Posted On: March 26, 2021
Posted On: January 08, 2021
Posted On: December 13, 2020
Long Island Movers
December 13, 2020 / All
Please see the message below for an update on tax implications due to PPP loan forgiveness, from Jack Sullivan with Sullivan & Associates, P.C. Jack will be joining us for a webinar next month, to discuss updates to tax guidelines for the moving and storage industry, and to answer any questions you might have. Details for this seminar coming soon!!!!
|TAX and PPP UPDATE|
|PPP Loan Tax Treatment Update
The IRS has recently issued a ruling, IRS – Rev Rul. 2020-27, stating that businesses that get their PPP loan forgiven in 2020, or have a REASONABLE EXPECTATION of forgiveness in the near future, cannot claim a tax deduction for the eligible expenses paid during the 2020 taxable year.
In other words, if you took out a PPP loan, and used the proceeds for covered expenses like payroll, rent, and utilities, and reasonably expect that you would get forgiveness for the loan, even if you don’t apply for forgiveness this year, you need to treat the loan as forgiven in 2020.
As a result, any covered expenses that are paid using a PPP forgiven loan, for which no cancellation of debt income (COD) results, are not allowable as tax deductions in the 2020 tax year.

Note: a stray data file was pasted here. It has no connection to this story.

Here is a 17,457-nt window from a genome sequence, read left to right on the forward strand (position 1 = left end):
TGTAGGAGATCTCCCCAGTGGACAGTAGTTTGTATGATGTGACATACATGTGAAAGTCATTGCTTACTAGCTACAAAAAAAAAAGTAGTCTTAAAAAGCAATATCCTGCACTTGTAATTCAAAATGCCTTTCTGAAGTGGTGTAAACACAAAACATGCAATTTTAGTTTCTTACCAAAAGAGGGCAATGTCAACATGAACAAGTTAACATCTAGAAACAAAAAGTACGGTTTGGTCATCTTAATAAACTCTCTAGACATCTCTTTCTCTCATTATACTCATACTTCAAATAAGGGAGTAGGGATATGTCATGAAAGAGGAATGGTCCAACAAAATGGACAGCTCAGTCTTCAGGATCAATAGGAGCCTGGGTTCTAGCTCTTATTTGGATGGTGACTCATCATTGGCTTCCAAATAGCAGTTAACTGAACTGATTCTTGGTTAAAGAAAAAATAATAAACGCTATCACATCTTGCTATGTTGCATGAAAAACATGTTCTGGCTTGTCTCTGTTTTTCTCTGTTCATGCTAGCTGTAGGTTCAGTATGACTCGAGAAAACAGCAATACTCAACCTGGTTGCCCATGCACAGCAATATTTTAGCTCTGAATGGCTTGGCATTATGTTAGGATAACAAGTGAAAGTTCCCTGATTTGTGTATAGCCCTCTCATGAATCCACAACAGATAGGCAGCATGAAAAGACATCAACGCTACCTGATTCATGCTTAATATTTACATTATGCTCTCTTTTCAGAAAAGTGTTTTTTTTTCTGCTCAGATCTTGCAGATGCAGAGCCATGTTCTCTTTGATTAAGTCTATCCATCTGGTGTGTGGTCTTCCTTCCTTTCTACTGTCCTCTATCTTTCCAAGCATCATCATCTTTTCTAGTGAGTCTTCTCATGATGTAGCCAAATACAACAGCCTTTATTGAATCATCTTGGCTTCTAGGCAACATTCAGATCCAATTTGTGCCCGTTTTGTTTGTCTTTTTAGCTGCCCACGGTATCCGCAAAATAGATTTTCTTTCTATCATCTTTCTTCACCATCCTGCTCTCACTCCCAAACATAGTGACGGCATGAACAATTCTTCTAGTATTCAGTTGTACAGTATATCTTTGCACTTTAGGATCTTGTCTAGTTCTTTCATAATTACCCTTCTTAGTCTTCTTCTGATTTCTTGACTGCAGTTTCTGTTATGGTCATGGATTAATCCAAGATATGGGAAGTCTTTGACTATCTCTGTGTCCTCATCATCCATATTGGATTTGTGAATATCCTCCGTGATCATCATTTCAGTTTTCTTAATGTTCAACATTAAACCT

As a basic example, if you received a $45,000 PPP loan and it gets fully forgiven in 2020 or you reasonably expect it be fully forgiven, then
there is no COD income for the loan forgiveness on your Entity tax return,
But you LOSE the tax deduction for the expenses paid with the PPP loan, so
Net/net, you decrease your 2020 expenses on your tax return by $45K, AND
This will result in an increase of your net income by $45K on the 2020 entity tax return
PPP Loan Fraud Will Most Likely be in the Billions
Further, on the PPP front, it appears that shockingly (umm, well who are we kidding… expectedly) the loan submissions were rife with fraudulent applicants. This interesting article states that the House Select Subcommittee on the Coronavirus Crisis estimates the fraud at over $4 Billion American dollars. Yes with a Capital B. Unfortunately, this comes as no surprise. Here’s a link to the article.
Hopefully you all are enjoying your holiday season so far, despite these trying times.
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